In general, whatever practice exam you can do, is already better. Of course as close as possible is best but the idea is that gathering the knowledge (summarizing, reading etc.) is a completely different skill and TASK than applying this knowledge in practical terms. And I speak from experience. It applies to most disciplinenes of higher education because they want to test your ability to analyze and process information not just retain it like in highschool. And that's especially even more relevant for lawschool.
If you've ever watched the 70's movie the paper chase you notice how the tutor tries to teach the student who fails all the practice exams. He says notes don't mean a thing and he gives the guy a classic issue spotting exam and attempts to help him go over it. I just hope that as a History/Classical Civilization major as an undergrad gives me the ability to read enough to take a good shot at law school. Of course, it helps that I love to read, research and write already. Also, just ask my ex's, I love to be technically right about everything. LOL
Another great video! But im curious im in Grade 10 and i want to go to law school what can i do as a high schooler to prepare? If you could make a video on this that would be great! Thank you and have a great day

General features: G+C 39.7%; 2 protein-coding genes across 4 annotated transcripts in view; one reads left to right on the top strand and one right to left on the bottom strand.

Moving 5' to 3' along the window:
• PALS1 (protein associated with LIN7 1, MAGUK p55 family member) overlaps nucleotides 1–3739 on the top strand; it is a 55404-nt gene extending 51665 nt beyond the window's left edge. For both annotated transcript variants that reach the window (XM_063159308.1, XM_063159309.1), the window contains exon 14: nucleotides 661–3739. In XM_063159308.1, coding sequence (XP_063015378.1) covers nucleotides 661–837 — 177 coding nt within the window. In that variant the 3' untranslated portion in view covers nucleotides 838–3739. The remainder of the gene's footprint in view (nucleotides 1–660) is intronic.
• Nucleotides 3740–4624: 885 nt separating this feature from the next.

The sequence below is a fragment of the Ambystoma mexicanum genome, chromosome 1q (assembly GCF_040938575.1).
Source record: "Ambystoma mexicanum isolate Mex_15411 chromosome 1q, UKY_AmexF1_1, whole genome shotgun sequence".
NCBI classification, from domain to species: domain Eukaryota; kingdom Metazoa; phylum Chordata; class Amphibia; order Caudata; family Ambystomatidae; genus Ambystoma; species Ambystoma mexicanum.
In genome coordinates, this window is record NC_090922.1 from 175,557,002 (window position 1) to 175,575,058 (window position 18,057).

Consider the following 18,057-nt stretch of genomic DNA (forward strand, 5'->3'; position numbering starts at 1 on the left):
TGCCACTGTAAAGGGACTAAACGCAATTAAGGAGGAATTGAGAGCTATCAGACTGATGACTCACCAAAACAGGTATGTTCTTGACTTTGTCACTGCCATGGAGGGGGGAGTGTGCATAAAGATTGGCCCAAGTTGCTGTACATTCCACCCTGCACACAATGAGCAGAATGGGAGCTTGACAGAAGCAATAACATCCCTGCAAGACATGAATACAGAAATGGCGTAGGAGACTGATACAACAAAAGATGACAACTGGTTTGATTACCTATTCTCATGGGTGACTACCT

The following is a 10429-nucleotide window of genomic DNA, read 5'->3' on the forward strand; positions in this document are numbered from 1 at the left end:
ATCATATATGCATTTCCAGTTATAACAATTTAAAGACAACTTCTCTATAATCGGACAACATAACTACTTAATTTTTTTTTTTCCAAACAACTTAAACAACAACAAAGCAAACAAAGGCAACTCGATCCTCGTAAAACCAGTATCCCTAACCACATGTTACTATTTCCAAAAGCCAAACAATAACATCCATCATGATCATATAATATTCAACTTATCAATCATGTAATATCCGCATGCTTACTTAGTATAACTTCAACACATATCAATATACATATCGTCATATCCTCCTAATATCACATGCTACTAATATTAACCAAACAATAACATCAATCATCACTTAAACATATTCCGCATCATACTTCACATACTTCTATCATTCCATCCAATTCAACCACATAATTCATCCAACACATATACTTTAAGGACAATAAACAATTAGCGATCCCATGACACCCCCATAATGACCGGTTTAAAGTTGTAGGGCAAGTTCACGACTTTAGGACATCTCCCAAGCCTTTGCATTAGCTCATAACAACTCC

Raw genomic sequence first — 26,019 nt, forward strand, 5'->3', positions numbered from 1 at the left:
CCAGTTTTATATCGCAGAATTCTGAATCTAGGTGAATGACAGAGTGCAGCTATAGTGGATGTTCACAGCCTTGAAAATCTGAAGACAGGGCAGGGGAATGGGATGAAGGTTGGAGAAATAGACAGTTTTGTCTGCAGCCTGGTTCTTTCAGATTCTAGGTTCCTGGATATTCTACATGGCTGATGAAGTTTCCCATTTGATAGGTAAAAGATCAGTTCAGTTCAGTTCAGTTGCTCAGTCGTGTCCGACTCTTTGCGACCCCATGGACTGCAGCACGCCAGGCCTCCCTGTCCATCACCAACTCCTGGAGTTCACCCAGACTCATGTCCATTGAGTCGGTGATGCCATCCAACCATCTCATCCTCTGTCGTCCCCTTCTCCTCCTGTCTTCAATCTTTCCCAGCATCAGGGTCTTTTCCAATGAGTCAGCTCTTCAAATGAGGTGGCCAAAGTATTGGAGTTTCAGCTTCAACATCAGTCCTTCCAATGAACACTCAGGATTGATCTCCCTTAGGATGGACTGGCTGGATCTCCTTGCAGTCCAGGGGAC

Jacob Moghimi I don’t know how Law School works in the US, but at Copenhagen University, we are only taking 4 hours case-solving exams, also on the first year.
I’ve never heard of anyone taking multiple choice test at Law school. They want to test your skills at solving cases and real issues.
However, I think @LegalEagle analysis is spot on. You cannot circumvent the reading by taking test exams, but you can train your skills at finding and addressing the legal issues and indeed also how to solve them.
I was one of the very few who got a first class mark, which is equivalent to an A+, in tort. It is a quite hard class and the grade point average was only (what would be equal to) a C.
My way of studying for an exam is to do all the former exams which have been uploaded. They will show my weaknesses and thus those chapters I will need to reread carefully.